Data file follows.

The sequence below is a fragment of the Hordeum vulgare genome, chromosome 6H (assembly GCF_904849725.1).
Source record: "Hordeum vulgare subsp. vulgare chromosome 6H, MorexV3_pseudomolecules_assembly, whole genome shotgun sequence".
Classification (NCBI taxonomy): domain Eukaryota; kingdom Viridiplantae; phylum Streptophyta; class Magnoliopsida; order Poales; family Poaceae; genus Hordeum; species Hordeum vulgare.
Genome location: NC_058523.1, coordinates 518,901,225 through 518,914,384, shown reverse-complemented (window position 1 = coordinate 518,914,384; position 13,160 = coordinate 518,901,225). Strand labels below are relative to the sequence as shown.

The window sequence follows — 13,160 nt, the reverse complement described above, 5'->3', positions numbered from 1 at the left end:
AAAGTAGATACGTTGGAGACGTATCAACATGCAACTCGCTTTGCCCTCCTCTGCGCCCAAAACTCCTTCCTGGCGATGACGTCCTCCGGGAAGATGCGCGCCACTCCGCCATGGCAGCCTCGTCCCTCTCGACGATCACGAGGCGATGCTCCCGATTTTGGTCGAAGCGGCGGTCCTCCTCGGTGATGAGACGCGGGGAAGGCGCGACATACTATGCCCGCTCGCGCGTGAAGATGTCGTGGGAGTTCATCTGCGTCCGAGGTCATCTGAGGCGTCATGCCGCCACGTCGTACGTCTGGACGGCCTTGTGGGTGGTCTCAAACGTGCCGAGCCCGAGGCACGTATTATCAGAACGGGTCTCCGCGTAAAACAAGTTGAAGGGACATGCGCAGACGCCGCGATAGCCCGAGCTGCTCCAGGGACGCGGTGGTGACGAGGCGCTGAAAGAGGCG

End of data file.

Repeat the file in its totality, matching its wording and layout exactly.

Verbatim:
The sequence below is a fragment of the Hordeum vulgare genome, chromosome 6H (assembly GCF_904849725.1).
Source record: "Hordeum vulgare subsp. vulgare chromosome 6H, MorexV3_pseudomolecules_assembly, whole genome shotgun sequence".
Classification (NCBI taxonomy): domain Eukaryota; kingdom Viridiplantae; phylum Streptophyta; class Magnoliopsida; order Poales; family Poaceae; genus Hordeum; species Hordeum vulgare.
Genome location: NC_058523.1, coordinates 518,901,225 through 518,914,384, shown reverse-complemented (window position 1 = coordinate 518,914,384; position 13,160 = coordinate 518,901,225). Strand labels below are relative to the sequence as shown.

The window sequence follows — 13,160 nt, the reverse complement described above, 5'->3', positions numbered from 1 at the left end:
AAAGTAGATACGTTGGAGACGTATCAACATGCAACTCGCTTTGCCCTCCTCTGCGCCCAAAACTCCTTCCTGGCGATGACGTCCTCCGGGAAGATGCGCGCCACTCCGCCATGGCAGCCTCGTCCCTCTCGACGATCACGAGGCGATGCTCCCGATTTTGGTCGAAGCGGCGGTCCTCCTCGGTGATGAGACGCGGGGAAGGCGCGACATACTATGCCCGCTCGCGCGTGAAGATGTCGTGGGAGTTCATCTGCGTCCGAGGTCATCTGAGGCGTCATGCCGCCACGTCGTACGTCTGGACGGCCTTGTGGGTGGTCTCAAACGTGCCGAGCCCGAGGCACGTATTATCAGAACGGGTCTCCGCGTAAAACAAGTTGAAGGGACATGCGCAGACGCCGCGATAGCCCGAGCTGCTCCAGGGACGCGGTGGTGACGAGGCGCTGAAAGAGGCG